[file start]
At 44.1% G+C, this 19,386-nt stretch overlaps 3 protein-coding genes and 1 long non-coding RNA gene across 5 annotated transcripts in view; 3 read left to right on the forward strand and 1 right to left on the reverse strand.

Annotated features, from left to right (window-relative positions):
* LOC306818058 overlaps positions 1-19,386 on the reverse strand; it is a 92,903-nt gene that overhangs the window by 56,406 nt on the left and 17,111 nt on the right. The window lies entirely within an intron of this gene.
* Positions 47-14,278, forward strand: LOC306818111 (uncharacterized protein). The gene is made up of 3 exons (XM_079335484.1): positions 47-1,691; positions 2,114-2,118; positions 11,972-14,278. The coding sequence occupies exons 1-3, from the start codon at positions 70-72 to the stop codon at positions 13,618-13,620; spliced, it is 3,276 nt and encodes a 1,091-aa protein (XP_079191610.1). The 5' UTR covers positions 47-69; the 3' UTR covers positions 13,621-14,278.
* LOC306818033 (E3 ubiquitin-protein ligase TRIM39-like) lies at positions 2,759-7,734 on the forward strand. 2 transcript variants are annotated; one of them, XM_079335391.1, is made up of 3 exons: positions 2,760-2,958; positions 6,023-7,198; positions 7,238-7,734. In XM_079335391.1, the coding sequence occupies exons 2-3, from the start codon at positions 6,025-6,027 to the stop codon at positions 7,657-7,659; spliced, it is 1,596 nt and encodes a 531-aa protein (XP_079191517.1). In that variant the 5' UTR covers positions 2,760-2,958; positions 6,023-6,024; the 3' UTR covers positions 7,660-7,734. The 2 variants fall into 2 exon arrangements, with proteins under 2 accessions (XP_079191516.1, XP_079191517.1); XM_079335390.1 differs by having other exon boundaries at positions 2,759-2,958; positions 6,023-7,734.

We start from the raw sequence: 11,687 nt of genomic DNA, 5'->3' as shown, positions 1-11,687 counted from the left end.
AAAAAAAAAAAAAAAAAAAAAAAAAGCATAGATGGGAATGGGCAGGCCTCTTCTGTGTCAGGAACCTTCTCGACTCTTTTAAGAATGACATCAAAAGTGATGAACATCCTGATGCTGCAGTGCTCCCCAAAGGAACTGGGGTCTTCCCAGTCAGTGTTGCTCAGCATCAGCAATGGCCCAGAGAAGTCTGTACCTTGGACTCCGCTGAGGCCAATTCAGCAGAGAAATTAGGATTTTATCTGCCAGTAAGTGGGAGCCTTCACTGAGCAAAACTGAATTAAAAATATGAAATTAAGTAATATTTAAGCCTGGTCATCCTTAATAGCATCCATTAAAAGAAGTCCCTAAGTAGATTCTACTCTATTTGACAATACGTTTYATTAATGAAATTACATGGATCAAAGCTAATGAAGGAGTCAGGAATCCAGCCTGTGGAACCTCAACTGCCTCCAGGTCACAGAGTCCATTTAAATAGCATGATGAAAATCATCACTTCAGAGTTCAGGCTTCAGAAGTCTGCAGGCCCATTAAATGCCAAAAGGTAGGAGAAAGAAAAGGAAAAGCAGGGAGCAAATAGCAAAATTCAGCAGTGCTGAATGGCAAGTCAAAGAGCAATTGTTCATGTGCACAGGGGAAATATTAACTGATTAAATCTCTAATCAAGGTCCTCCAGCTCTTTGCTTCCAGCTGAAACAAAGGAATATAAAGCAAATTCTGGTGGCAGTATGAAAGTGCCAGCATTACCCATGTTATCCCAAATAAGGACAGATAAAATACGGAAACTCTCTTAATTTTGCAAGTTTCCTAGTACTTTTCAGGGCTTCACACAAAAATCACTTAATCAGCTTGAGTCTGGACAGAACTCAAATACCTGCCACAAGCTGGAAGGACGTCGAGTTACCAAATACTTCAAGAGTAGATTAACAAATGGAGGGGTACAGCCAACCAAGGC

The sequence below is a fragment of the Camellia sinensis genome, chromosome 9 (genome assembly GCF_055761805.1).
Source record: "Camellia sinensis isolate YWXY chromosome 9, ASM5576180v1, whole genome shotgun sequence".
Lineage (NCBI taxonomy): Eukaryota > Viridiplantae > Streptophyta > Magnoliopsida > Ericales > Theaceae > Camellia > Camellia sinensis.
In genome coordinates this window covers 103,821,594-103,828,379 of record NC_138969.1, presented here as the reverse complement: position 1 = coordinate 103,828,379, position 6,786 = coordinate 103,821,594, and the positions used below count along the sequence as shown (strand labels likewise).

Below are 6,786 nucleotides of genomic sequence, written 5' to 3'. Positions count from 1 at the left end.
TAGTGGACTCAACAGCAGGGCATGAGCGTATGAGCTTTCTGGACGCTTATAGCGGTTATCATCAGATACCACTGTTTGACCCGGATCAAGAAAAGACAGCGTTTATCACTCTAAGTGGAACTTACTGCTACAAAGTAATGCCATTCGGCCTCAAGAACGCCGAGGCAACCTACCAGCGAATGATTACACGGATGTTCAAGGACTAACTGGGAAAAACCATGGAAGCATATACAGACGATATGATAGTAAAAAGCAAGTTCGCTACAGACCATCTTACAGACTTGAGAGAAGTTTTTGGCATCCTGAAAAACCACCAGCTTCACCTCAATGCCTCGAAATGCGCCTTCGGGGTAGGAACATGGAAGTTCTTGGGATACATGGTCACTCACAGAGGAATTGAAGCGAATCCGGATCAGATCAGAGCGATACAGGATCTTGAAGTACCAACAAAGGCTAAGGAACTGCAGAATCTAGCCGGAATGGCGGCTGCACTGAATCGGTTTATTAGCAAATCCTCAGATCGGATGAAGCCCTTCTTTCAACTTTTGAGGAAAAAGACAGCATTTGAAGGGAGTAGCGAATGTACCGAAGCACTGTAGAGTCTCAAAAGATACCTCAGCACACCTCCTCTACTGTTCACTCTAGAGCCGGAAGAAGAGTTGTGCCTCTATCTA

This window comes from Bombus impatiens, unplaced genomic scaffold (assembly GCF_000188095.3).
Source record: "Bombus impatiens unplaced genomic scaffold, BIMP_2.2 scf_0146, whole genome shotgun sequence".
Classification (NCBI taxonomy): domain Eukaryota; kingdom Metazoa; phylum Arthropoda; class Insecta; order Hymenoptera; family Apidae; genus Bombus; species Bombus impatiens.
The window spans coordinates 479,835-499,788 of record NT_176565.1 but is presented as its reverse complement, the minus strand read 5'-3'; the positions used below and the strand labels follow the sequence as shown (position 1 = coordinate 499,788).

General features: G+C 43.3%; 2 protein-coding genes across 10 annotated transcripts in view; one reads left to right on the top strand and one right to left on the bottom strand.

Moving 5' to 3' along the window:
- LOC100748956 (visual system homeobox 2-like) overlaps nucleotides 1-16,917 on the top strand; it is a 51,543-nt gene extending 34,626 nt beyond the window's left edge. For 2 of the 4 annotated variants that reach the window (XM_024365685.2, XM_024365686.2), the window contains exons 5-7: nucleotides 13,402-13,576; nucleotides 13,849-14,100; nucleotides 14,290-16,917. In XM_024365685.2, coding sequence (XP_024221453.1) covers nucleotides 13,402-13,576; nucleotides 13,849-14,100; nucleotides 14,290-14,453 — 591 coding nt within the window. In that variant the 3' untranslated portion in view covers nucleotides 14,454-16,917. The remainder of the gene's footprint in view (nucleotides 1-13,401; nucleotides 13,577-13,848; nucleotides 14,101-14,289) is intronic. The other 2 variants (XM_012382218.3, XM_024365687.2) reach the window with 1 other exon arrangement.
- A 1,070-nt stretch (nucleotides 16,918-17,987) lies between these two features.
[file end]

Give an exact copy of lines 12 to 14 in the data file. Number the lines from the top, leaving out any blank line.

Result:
Below are 6,786 nucleotides of genomic sequence, written 5' to 3'. Positions count from 1 at the left end.
TAGTGGACTCAACAGCAGGGCATGAGCGTATGAGCTTTCTGGACGCTTATAGCGGTTATCATCAGATACCACTGTTTGACCCGGATCAAGAAAAGACAGCGTTTATCACTCTAAGTGGAACTTACTGCTACAAAGTAATGCCATTCGGCCTCAAGAACGCCGAGGCAACCTACCAGCGAATGATTACACGGATGTTCAAGGACTAACTGGGAAAAACCATGGAAGCATATACAGACGATATGATAGTAAAAAGCAAGTTCGCTACAGACCATCTTACAGACTTGAGAGAAGTTTTTGGCATCCTGAAAAACCACCAGCTTCACCTCAATGCCTCGAAATGCGCCTTCGGGGTAGGAACATGGAAGTTCTTGGGATACATGGTCACTCACAGAGGAATTGAAGCGAATCCGGATCAGATCAGAGCGATACAGGATCTTGAAGTACCAACAAAGGCTAAGGAACTGCAGAATCTAGCCGGAATGGCGGCTGCACTGAATCGGTTTATTAGCAAATCCTCAGATCGGATGAAGCCCTTCTTTCAACTTTTGAGGAAAAAGACAGCATTTGAAGGGAGTAGCGAATGTACCGAAGCACTGTAGAGTCTCAAAAGATACCTCAGCACACCTCCTCTACTGTTCACTCTAGAGCCGGAAGAAGAGTTGTGCCTCTATCTA

This window comes from Bombus impatiens, unplaced genomic scaffold (assembly GCF_000188095.3).